Because the innovation done by `glm2` is unrelated to the separation problem, we don't expect `glm2` to perform better than `glm` in examples where separation is present. As shown below, that is indeed the case. In both examples, the output is identical to that of `glm`:

```>         data <- read.csv(file="csv/example2.csv", header=TRUE, sep=",")
>         formula <- y ~ x1 + x2 + x3 + x4
>         mod <- glm2(formula, data, family=poisson())
Warning messages:
1: glm.fit2: algorithm did not converge. Try increasing the maximum iterations
2: glm.fit2: fitted rates numerically 0 occurred
>         summary(mod)

Call:
glm2(formula = formula, family = poisson(), data = data)

Deviance Residuals:
Min          1Q      Median          3Q         Max
-3.109e-03  -2.000e-08  -2.000e-08  -2.000e-08   2.000e-08

Coefficients:
Estimate Std. Error z value Pr(>|z|)
(Intercept)  -367.83    7448.51  -0.049    0.961
x1            512.42   10345.15   0.050    0.960
x2          -1644.86   33284.96  -0.049    0.961
x3           -105.85    2138.00  -0.050    0.961
x4             20.56     413.81   0.050    0.960

(Dispersion parameter for poisson family taken to be 1)

Null deviance: 4.6719e+01  on 11  degrees of freedom
Residual deviance: 9.6716e-06  on  7  degrees of freedom
AIC: 19.933

Number of Fisher Scoring iterations: 25```
```>         data <- read.csv(file="csv/example1.csv", header=TRUE, sep=",")
>         formula <- y ~ x1 + x2 + x3 + x4
>         mod <- glm2(formula, data, family=poisson())
>         summary(mod)

Call:
glm2(formula = formula, family = poisson(), data = data)

Deviance Residuals:
Min        1Q    Median        3Q       Max
-1.97355  -0.75131  -0.16879   0.07357   2.70708

Coefficients:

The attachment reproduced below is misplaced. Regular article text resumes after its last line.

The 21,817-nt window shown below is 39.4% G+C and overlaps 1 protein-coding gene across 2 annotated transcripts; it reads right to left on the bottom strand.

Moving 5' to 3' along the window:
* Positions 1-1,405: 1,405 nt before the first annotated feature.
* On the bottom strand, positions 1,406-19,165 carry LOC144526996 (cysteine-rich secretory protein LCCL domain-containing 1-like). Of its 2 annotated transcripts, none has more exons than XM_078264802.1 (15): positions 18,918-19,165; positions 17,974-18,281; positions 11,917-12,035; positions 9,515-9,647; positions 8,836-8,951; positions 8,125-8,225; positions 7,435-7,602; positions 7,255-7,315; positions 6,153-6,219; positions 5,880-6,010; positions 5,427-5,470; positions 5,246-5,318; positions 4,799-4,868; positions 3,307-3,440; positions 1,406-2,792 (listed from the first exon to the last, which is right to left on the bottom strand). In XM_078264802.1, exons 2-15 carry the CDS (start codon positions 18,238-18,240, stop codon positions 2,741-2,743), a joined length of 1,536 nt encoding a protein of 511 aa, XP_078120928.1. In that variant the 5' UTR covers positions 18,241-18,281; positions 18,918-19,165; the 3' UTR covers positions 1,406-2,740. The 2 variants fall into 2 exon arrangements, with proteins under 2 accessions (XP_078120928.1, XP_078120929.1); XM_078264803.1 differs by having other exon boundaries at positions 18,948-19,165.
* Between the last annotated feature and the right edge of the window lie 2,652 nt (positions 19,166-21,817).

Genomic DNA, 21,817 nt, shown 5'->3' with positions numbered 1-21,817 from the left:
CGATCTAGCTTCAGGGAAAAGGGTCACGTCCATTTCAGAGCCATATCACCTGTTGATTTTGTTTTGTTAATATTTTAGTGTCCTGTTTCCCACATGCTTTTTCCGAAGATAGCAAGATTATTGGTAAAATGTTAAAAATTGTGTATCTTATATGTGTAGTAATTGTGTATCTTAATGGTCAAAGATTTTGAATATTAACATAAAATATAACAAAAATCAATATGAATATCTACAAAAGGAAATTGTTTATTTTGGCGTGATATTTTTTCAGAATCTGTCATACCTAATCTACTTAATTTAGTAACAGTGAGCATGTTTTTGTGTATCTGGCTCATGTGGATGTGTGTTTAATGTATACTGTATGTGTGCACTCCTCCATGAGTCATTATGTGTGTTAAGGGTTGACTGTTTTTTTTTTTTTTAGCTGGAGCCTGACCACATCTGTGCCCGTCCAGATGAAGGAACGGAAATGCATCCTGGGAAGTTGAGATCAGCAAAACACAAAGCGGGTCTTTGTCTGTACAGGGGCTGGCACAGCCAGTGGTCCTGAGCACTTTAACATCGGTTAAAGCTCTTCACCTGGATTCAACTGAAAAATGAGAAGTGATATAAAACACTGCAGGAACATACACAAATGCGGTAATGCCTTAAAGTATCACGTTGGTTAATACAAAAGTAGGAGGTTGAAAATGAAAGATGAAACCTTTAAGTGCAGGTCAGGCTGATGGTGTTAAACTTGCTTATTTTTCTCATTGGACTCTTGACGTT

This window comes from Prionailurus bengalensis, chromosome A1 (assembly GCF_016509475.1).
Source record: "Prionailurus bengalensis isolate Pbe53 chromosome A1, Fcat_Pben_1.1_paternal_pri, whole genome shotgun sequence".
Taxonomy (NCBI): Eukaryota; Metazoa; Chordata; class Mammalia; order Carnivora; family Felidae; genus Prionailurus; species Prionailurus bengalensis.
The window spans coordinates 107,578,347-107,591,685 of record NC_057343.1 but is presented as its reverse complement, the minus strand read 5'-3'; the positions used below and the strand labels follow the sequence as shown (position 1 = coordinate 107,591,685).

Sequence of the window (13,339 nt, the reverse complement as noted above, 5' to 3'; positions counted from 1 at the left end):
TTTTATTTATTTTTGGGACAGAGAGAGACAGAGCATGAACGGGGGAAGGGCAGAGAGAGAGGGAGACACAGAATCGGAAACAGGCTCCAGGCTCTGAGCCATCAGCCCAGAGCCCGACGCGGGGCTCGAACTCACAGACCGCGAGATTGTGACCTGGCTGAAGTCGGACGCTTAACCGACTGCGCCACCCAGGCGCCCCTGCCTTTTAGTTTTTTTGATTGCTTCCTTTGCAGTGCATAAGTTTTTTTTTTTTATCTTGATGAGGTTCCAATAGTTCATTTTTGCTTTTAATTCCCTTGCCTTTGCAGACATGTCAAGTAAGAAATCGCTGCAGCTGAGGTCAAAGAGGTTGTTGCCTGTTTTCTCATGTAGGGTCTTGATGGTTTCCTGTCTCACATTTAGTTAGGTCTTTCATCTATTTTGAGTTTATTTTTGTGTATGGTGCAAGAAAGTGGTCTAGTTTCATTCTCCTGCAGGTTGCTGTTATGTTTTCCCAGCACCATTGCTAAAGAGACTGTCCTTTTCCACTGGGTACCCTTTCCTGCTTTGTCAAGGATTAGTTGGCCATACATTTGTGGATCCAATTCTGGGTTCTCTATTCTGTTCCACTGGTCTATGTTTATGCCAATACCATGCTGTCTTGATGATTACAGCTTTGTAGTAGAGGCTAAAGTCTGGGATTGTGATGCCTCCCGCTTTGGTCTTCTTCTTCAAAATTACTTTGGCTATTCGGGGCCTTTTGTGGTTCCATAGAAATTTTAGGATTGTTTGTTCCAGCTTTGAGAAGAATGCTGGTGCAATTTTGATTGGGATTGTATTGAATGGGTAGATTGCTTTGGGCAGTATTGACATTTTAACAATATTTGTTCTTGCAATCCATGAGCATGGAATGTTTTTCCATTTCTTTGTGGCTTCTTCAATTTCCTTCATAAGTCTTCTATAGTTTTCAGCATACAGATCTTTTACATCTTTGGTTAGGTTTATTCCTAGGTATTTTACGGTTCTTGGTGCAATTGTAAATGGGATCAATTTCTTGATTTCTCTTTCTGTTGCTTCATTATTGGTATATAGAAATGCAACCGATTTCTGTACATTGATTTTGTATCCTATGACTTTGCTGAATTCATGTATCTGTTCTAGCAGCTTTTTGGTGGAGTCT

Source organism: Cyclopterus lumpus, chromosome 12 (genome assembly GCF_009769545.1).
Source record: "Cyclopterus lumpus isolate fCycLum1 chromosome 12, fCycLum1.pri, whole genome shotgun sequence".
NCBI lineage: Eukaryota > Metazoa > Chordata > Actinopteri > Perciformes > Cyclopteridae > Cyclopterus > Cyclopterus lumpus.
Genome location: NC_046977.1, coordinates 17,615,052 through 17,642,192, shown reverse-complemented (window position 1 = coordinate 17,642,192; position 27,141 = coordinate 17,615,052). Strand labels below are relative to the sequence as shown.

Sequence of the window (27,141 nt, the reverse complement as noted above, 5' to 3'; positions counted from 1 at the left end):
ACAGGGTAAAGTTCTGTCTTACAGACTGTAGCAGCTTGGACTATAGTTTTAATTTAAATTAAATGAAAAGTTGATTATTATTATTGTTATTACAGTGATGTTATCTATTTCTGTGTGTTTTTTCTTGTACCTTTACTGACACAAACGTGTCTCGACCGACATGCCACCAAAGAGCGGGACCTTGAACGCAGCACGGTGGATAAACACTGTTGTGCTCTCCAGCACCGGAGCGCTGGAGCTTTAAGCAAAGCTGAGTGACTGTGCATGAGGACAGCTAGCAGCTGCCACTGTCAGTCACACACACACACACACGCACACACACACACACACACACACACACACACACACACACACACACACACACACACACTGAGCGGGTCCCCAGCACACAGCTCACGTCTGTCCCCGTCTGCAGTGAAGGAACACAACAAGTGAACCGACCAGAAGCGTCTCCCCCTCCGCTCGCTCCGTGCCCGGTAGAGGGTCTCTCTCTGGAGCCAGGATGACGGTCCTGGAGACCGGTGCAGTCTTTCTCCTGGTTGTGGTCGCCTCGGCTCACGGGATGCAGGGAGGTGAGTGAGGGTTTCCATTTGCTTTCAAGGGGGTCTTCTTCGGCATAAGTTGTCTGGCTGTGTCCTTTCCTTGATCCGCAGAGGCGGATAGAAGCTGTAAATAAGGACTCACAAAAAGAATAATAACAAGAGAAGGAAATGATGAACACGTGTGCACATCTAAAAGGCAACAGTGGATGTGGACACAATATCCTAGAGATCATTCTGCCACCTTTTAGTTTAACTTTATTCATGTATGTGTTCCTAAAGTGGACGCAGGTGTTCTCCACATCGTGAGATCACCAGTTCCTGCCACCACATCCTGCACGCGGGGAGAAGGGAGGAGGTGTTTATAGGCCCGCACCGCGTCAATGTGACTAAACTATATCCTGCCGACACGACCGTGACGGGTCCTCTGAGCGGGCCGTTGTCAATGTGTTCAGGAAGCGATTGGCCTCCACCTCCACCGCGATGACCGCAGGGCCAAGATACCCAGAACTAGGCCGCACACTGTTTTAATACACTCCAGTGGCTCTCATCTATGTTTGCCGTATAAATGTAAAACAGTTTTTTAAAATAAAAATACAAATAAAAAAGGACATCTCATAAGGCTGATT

Estimate Std. Error z value Pr(>|z|)
(Intercept)    0.59095    0.30291   1.951   0.0511 .
x1           -17.78017 3467.85856  -0.005   0.9959
x2            17.32952 3467.85857   0.005   0.9960
x3            -0.47085    0.23117  -2.037   0.0417 *
x4            -0.03779    0.04375  -0.864   0.3878
---
Signif. codes:  0 ‘***’ 0.001 ‘**’ 0.01 ‘*’ 0.05 ‘.’ 0.1 ‘ ’ 1

(Dispersion parameter for poisson family taken to be 1)

Null deviance: 31.912  on 11  degrees of freedom
Residual deviance: 15.956  on  7  degrees of freedom
AIC: 46.991

Number of Fisher Scoring iterations: 15```

### Alpaca

We will now test Amrei Stammann's great `alpaca` package, which allows for fixed effects in Poisson models (repo and paper; seriously, try it out if you are an R user!).

First, using fe1.csv we can observe that b2=-18.99:

```> # install.packages("alpaca")
> library(alpaca)
> formula <- y ~ x1 + x2 | i + j
> mod <- feglm(formula, data, family=poisson())
> summary(mod)
poisson

y ~ x1 + x2 | i + j

l= [4, 4], n= 18, deviance= 13.3644

Structural parameter(s):

Estimate Std. error z value Pr(> |z|)
x1   -0.4845     1.2439  -0.390     0.697
x2  -18.9906  3934.0725  -0.005     0.996```